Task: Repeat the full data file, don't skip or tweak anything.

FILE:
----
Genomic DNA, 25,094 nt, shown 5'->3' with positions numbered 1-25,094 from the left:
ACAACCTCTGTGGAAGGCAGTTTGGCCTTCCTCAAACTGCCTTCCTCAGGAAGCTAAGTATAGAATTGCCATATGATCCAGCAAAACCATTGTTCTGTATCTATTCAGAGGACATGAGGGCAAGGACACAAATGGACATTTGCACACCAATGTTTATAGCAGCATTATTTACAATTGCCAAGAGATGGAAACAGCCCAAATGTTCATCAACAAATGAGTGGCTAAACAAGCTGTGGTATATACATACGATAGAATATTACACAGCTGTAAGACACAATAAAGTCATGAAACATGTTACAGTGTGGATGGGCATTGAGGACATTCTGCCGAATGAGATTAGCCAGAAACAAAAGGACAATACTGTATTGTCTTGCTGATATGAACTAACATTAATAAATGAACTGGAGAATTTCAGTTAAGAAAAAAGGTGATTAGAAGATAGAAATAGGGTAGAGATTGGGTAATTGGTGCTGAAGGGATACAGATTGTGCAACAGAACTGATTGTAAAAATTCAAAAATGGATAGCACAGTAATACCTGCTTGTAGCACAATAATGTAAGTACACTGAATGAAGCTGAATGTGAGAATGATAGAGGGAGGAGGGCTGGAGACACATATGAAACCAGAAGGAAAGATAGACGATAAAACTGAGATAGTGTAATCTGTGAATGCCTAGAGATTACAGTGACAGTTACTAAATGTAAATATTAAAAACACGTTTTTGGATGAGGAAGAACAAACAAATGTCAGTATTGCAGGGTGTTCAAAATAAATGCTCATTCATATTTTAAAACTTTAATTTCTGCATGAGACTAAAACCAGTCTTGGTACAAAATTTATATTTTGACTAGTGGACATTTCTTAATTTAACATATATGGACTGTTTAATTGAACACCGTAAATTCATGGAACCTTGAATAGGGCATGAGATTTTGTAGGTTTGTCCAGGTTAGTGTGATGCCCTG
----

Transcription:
Genomic DNA, 25,094 nt, shown 5'->3' with positions numbered 1-25,094 from the left:
ACAACCTCTGTGGAAGGCAGTTTGGCCTTCCTCAAACTGCCTTCCTCAGGAAGCTAAGTATAGAATTGCCATATGATCCAGCAAAACCATTGTTCTGTATCTATTCAGAGGACATGAGGGCAAGGACACAAATGGACATTTGCACACCAATGTTTATAGCAGCATTATTTACAATTGCCAAGAGATGGAAACAGCCCAAATGTTCATCAACAAATGAGTGGCTAAACAAGCTGTGGTATATACATACGATAGAATATTACACAGCTGTAAGACACAATAAAGTCATGAAACATGTTACAGTGTGGATGGGCATTGAGGACATTCTGCCGAATGAGATTAGCCAGAAACAAAAGGACAATACTGTATTGTCTTGCTGATATGAACTAACATTAATAAATGAACTGGAGAATTTCAGTTAAGAAAAAAGGTGATTAGAAGATAGAAATAGGGTAGAGATTGGGTAATTGGTGCTGAAGGGATACAGATTGTGCAACAGAACTGATTGTAAAAATTCAAAAATGGATAGCACAGTAATACCTGCTTGTAGCACAATAATGTAAGTACACTGAATGAAGCTGAATGTGAGAATGATAGAGGGAGGAGGGCTGGAGACACATATGAAACCAGAAGGAAAGATAGACGATAAAACTGAGATAGTGTAATCTGTGAATGCCTAGAGATTACAGTGACAGTTACTAAATGTAAATATTAAAAACACGTTTTTGGATGAGGAAGAACAAACAAATGTCAGTATTGCAGGGTGTTCAAAATAAATGCTCATTCATATTTTAAAACTTTAATTTCTGCATGAGACTAAAACCAGTCTTGGTACAAAATTTATATTTTGACTAGTGGACATTTCTTAATTTAACATATATGGACTGTTTAATTGAACACCGTAAATTCATGGAACCTTGAATAGGGCATGAGATTTTGTAGGTTTGTCCAGGTTAGTGTGATGCCCTG